Is ‘Greedflation’ Rewriting Economics, or Do Old Rules Still Apply?

Marion Steward

When all prices are rising, consumers lose track of how much is reasonable to pay.

“In the inflationary environment, everybody knows that prices are increasing,” said Z. John Zhang, a professor of marketing at the Wharton School at the University of Pennsylvania who has studied pricing strategy. “Obviously that’s a great opportunity for every firm to realign their prices as much as they can. You’re not going to have an opportunity again like this for a long time.”

The real disagreement is over whether higher profits are natural and good.

Basic economic theory teaches that charging what the market can bear will prompt companies to produce more, constraining prices and ensuring that more people have access to the good that’s in short supply. Say you make empanadas, and enough people want to buy them that you can charge $5 each even though they cost only $3 to produce. That might allow you to invest in another oven so you can make more empanadas — perhaps so many that you can lower the price to $4 and sell enough that your net income still goes up.

Here’s the problem: What if there’s a waiting list for new ovens because of a strike at the oven factory, and you’re already running three shifts? You can’t make more empanadas, but their popularity has risen to the point where you would charge $6. People might buy calzones instead, but eventually the oven shortage makes all kinds of baked goods hard to find. In that situation, you make a tidy margin without doing much work, and your consumers lose out.

This has happened in the real world. Consider the supply of fertilizer, which shrank when Russia’s invasion of Ukraine prompted sanctions on the chemicals needed to make it. Fertilizer companies reported their best profits in years, even as they struggle to expand supply. The same is true of oil. Drillers haven’t wanted to expand production because the last time they did so, they wound up in a glut. Ramping up production is expensive, and investors are demanding profitability, so supply has lagged while drivers pay dearly.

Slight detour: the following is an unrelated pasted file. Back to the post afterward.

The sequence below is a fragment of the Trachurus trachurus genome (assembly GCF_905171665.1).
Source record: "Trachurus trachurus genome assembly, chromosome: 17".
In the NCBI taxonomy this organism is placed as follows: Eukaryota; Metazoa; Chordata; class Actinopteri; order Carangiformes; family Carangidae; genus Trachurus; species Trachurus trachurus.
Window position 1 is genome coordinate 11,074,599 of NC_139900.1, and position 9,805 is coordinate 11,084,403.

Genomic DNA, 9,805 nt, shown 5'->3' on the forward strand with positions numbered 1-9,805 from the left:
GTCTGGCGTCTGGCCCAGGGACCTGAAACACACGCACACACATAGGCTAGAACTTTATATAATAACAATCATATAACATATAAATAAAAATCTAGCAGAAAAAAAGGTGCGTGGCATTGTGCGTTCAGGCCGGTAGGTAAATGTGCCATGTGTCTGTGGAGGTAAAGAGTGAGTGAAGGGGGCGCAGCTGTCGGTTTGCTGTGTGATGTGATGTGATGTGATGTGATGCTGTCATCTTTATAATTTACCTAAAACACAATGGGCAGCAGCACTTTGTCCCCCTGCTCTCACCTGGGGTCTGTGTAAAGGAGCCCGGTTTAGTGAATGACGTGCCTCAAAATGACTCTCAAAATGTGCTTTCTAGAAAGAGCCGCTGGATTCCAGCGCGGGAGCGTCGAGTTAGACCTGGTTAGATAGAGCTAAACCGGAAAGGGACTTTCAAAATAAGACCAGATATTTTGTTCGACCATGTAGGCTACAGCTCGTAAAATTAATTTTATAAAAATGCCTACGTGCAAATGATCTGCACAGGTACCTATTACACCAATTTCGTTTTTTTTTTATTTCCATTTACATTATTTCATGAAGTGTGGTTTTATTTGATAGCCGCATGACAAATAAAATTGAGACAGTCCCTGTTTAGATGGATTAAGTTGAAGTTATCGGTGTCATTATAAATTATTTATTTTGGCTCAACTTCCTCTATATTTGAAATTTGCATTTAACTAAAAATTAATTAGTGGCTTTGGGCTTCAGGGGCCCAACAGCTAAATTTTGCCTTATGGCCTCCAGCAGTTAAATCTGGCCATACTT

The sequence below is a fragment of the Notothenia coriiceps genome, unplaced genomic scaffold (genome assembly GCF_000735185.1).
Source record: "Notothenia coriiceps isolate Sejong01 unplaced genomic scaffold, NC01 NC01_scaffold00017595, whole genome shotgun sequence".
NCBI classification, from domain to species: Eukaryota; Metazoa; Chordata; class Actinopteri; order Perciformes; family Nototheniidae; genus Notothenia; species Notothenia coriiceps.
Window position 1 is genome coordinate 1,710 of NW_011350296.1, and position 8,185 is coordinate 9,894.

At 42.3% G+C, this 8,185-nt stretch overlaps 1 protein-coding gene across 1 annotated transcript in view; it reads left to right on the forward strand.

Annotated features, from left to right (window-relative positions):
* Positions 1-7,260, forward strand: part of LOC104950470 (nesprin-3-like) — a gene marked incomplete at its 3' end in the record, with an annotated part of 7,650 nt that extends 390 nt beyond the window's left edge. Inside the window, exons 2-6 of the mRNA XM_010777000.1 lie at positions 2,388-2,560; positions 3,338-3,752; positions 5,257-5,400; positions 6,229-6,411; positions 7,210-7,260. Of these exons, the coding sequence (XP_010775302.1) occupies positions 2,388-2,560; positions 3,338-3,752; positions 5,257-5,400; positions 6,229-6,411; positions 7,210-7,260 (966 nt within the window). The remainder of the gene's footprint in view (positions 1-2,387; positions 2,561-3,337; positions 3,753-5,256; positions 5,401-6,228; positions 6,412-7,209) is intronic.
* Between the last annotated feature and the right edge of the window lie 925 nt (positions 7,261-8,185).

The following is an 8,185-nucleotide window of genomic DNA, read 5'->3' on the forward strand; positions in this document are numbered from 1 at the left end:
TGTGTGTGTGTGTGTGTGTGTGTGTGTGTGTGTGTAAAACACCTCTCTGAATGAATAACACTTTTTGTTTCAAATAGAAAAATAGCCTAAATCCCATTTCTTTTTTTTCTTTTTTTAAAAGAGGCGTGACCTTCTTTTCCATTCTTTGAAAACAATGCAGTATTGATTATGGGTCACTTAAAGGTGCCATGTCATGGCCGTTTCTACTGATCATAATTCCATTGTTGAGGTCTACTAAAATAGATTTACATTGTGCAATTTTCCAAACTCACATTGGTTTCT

Even if high prices aren’t able to increase supply and the shortage remains, an Economics 101 class might still teach that price is the best way to allocate scarce resources — or at least, that it’s better than the government price controls or rationing. As a consequence, less wealthy people may simply have no access to empanadas. Michael Faulkender, a finance professor at the University of Maryland, says that’s just how capitalism works.

“With a price adjustment, people who have substitutes or maybe can do with less of it will choose to consume less of it, and you have the allocation of goods for which there is a shortage go to the highest-value usage,” Dr. Faulkender said. “Every good in our society is based on pricing. People who make more money are able to consume more.”

The question of whether profit margins are speeding inflation is harder to figure out.

Economists have run some numbers on how much other variables might have contributed to inflation. The Federal Reserve Bank of San Francisco found that fiscal stimulus programs accounted for 3 percentage points, for example, while the St. Louis Fed estimated that manufacturing sector inflation would have been 20 percentage points lower without supply chain bottlenecks. Dr. Bivens, of the Economic Policy Institute, performed a simple calculation of the share of price increases attributable to labor costs, other inputs, and profits over time, and found that profit’s contribution had risen significantly since the beginning of 2020 as compared with the previous four decades.

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